# Holiday Pay and Zero Hours Contracts

• ### Loan to a friend for one year

Looking to calculate holiday pay for a zero-hours employee who started mid-May - they've been on the payroll for 22 weeks, but only worked 10 of them - 210 hours in total @ £10/hour. Using the 12.07% method, they'd be due £253.47

Using the new method, I understand their average weekly pay should exclude the weeks they didn't work, giving an average weekly pay of £210. However, do they still accrue holidays over the full 22 weeks? If so, that gives 22/52 x 5.6 = 2.37 weeks' entitlement, or £497.70. A massive difference!

Please somebody, tell me I'm being daft and have missed something obvious!

### Replies (12)

By memyself-eye
18th Oct 2021 18:09

how can they accrue HP for time they have not actually worked?

£253.47 is correct

Trust me I (was) an accountant

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By legerman
18th Oct 2021 18:35

memyself-eye wrote:

how can they accrue HP for time they have not actually worked?

£253.47 is correct

Trust me I (was) an accountant

Because the Government legislated to change it in April 2020. Holiday pay is now based on time in employment, not hours worked.

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By legerman
18th Oct 2021 18:31

Your second calculation is indeed correct unfortunately. A law I think is totally stupid but holiday pay is now based on time in employment, not time worked. Whether he'd worked 1 week of the 22 or all 22, if the average pay was £210 he is due £497.70

The old 12.07% calculation tuned in perfectly with the 5.6 weeks available to full time employees.

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By legerman
18th Oct 2021 18:35

deleted

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By lionofludesch
18th Oct 2021 18:49

The solution is to get them to work every week.

Rather than have whole weeks off.

Or - keep giving them forms P45.

Either way, the Government have turned it into a real mess. It just doesn't suit the way folk are employed these days.

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By Paul Crowley
18th Oct 2021 20:01

The bad news version is my understanding as well
12.07% was fair, but no longer the rule.
I stopped doing the wages for a care home type company because they refused to do holiday pay the new way. The director, manager, and property agent all insisted on the 12% rule based on their employment law advisor's opinion. The job was never economic because of the historic daft arrangements and inability to ever give us good data in a timely fashion; my wages staff all very pleased when I advised them that we were no longer acting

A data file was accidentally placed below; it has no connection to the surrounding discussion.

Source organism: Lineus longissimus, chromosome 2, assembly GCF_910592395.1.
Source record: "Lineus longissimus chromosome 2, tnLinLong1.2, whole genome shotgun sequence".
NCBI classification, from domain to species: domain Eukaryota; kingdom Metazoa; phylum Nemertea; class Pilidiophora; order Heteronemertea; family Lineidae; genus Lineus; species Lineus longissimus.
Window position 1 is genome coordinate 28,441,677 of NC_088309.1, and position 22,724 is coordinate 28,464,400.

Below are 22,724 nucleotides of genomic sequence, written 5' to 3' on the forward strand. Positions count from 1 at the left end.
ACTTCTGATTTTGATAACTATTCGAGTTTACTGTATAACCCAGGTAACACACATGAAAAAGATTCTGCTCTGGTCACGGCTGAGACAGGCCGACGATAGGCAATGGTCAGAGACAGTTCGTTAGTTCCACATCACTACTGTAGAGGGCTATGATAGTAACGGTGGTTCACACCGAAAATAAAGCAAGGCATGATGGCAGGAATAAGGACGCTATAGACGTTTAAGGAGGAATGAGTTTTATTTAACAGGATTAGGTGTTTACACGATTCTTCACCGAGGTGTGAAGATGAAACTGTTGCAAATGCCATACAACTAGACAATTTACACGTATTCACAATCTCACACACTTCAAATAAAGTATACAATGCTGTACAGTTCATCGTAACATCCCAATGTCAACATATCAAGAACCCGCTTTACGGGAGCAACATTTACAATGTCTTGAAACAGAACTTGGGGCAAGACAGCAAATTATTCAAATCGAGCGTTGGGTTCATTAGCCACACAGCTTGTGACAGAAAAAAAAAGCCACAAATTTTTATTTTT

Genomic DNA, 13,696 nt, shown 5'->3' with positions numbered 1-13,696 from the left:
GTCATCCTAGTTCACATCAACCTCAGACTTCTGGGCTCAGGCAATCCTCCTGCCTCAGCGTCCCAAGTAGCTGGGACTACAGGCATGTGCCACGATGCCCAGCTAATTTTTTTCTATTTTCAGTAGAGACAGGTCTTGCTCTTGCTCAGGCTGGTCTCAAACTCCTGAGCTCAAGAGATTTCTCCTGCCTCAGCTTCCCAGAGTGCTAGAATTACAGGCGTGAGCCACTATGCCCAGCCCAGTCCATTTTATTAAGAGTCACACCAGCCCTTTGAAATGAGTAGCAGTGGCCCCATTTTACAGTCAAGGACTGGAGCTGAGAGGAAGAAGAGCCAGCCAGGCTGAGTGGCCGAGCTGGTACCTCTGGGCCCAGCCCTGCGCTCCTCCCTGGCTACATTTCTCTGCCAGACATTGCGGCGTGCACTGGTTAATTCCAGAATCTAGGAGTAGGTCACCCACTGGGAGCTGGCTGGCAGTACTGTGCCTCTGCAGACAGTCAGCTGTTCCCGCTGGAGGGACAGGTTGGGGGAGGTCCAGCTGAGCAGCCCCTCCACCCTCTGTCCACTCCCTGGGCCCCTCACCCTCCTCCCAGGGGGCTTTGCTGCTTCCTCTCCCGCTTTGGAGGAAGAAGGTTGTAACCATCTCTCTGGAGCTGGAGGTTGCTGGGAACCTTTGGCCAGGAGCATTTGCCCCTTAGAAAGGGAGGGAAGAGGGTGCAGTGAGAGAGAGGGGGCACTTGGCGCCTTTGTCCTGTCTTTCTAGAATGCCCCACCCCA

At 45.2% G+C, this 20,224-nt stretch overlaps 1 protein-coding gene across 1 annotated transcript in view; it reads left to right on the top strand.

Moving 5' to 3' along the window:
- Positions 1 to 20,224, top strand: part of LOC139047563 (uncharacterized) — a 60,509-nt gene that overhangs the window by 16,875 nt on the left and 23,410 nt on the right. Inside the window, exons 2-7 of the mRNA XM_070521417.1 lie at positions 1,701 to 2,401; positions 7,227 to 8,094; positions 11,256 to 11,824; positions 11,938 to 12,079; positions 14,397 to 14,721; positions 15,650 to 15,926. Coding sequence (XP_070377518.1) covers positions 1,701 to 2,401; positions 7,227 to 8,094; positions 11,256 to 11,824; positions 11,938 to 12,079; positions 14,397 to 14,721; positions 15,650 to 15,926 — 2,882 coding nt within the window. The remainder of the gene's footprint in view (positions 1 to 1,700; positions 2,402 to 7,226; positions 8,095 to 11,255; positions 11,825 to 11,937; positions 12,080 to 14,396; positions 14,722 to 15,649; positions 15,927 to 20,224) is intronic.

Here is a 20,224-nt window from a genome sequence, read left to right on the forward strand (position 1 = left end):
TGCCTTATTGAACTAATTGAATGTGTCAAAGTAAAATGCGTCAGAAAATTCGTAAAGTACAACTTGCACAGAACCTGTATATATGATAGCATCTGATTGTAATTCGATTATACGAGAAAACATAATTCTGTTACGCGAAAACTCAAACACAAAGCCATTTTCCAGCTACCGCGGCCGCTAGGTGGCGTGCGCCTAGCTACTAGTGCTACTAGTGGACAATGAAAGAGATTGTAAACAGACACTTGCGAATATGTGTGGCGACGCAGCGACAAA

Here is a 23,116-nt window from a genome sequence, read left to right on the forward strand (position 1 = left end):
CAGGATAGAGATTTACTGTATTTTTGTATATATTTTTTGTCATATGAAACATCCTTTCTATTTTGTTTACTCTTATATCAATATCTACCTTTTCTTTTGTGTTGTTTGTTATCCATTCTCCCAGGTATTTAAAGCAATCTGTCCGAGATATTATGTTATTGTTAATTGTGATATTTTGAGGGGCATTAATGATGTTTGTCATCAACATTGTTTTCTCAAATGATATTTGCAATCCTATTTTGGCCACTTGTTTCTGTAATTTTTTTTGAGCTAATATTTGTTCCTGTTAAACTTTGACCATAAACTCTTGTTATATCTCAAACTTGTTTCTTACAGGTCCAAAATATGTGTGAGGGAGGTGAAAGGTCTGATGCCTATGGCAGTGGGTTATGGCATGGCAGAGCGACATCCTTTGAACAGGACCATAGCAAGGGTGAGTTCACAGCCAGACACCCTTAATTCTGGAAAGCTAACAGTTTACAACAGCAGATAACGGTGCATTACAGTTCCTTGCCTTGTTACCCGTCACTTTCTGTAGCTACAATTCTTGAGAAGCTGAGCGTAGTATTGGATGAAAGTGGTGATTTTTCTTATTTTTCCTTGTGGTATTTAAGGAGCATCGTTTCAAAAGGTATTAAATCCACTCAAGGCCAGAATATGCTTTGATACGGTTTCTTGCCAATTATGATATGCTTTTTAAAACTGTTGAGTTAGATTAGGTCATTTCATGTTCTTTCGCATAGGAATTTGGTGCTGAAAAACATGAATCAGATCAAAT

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By the_drookit_dug
18th Oct 2021 21:52

Thanks folks.

It's been a while since I've had to do a holiday pay calculation myself - I was aware of the changes, but hadn't given it detailed thought until now.

I remember with some satisfaction back in 2011 introducing the 12.07% method to a business with many seasonal employees who were paid their holiday pay at the end of the season, and the 12 week average caused no end of disputes. My solution pleased everybody - those were the days!

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By Cylhia66
19th Oct 2021 07:31

With this new method, is it possible to pay the employees their holiday pay allowance on a monthly basis?

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By lionofludesch
19th Oct 2021 09:05

Cylhia66 wrote:

With this new method, is it possible to pay the employees their holiday pay allowance on a monthly basis?

It is if the employee agrees to take it as holiday

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By legerman
19th Oct 2021 11:52

Cylhia66 wrote:

With this new method, is it possible to pay the employees their holiday pay allowance on a monthly basis?

It wouldn't make a difference to the calculation. As Lion said, the employee would have to take holiday.

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By john hextall
21st Oct 2021 11:45

Unfortunately, and ridiculous as it seems, holidays don't count towards worked hours. The system as defined in unworkable because of the compromises allowed in the first year or so of working. I think the only fair way round it is to use the 12.07% uplift until enough paid weeks have built up to calculate the average pay correctly. Then keep your fingers crossed the employee does not take you to court in that period.

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By NYB
19th Oct 2021 11:04

I feel sick to the stomach with all this. I have two little music schools who place people in school for lessons. It's random hours. I have got to grips with the 52 week scenario which has been impossible to put in place as they were in and out of Furlough not all on the same weeks. I just started again from April to get "true" weeks. And I pay it monthly. And now apparently that is wrong.
And I do a ZERO hours contract with TUI. And do you know - my HP shows monthly at 12.07%

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